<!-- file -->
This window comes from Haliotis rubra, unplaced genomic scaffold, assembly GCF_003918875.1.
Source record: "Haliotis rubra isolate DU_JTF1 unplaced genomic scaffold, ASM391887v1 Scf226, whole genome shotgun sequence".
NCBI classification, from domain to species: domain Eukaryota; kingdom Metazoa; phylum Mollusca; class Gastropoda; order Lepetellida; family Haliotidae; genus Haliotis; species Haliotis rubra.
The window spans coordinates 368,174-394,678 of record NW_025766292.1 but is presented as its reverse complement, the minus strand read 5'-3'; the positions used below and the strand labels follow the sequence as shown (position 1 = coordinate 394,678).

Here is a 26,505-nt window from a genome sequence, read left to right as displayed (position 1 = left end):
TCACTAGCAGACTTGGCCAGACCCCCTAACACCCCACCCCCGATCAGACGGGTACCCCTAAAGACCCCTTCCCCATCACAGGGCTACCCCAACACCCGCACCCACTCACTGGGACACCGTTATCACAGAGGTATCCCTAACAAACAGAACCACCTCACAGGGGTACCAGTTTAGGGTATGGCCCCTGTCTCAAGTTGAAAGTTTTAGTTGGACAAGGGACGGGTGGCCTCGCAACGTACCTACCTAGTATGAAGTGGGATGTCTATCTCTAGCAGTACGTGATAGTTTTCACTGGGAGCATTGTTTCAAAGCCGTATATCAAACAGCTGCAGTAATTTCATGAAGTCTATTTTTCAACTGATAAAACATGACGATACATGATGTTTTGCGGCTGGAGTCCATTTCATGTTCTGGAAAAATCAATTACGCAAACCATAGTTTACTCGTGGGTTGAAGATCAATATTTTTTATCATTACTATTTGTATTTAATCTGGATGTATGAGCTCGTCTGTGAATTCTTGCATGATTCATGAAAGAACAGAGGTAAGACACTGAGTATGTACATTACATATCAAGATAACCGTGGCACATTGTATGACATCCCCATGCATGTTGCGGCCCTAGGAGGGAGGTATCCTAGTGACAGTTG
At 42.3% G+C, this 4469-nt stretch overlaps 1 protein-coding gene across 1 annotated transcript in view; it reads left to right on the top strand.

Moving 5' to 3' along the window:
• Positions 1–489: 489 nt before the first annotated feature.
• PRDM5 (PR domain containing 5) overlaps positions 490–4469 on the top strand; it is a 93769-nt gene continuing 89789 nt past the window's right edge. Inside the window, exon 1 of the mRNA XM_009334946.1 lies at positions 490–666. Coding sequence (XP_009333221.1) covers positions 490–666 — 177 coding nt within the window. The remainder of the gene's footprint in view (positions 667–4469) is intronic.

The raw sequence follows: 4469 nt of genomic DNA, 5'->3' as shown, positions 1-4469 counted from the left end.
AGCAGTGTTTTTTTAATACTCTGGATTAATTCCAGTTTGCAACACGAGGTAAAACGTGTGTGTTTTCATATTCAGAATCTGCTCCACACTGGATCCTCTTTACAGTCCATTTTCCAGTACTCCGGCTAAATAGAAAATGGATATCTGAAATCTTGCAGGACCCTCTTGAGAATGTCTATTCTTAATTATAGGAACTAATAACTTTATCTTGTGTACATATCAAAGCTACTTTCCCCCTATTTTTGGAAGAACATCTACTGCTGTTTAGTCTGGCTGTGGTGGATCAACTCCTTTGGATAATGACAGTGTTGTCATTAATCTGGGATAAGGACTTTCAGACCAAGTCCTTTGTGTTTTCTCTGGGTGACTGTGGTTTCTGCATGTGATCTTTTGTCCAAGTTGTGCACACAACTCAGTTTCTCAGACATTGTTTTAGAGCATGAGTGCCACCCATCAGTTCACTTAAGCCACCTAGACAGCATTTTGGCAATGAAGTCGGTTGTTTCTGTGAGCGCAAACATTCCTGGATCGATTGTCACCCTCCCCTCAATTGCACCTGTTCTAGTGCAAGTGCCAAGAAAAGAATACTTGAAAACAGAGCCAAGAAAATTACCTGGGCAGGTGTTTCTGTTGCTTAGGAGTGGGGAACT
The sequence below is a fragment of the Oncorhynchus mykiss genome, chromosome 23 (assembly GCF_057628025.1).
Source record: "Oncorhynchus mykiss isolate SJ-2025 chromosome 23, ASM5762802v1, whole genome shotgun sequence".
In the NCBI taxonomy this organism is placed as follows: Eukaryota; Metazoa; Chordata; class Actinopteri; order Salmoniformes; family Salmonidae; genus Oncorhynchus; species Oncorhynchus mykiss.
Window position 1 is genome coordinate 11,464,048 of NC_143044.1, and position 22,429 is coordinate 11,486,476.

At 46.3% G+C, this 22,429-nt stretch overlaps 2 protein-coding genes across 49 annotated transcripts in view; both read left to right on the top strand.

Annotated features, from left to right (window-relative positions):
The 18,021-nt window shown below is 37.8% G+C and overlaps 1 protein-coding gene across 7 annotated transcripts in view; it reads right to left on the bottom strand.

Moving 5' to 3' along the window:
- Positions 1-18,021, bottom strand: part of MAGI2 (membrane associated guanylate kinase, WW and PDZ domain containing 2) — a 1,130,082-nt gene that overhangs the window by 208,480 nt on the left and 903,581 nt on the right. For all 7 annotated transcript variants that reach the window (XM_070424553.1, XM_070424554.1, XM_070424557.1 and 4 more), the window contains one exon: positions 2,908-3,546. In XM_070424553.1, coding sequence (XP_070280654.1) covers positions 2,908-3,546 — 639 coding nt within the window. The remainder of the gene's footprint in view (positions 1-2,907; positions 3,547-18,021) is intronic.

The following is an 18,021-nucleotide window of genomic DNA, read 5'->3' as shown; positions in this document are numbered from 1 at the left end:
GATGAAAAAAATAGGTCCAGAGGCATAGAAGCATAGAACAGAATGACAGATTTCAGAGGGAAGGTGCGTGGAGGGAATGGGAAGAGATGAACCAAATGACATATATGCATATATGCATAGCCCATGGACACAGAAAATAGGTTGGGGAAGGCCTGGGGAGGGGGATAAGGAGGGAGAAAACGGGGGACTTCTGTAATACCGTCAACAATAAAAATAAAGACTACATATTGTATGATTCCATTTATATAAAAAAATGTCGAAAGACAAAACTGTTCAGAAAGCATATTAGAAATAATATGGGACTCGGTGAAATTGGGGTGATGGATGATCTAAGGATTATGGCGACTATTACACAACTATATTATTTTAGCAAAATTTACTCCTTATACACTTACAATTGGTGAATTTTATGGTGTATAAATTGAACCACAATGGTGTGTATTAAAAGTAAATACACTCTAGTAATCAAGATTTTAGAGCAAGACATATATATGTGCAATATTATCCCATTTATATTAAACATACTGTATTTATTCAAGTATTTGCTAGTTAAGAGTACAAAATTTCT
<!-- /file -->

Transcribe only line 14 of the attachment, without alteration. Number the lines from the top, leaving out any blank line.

Source record: "Oncorhynchus mykiss isolate SJ-2025 chromosome 23, ASM5762802v1, whole genome shotgun sequence".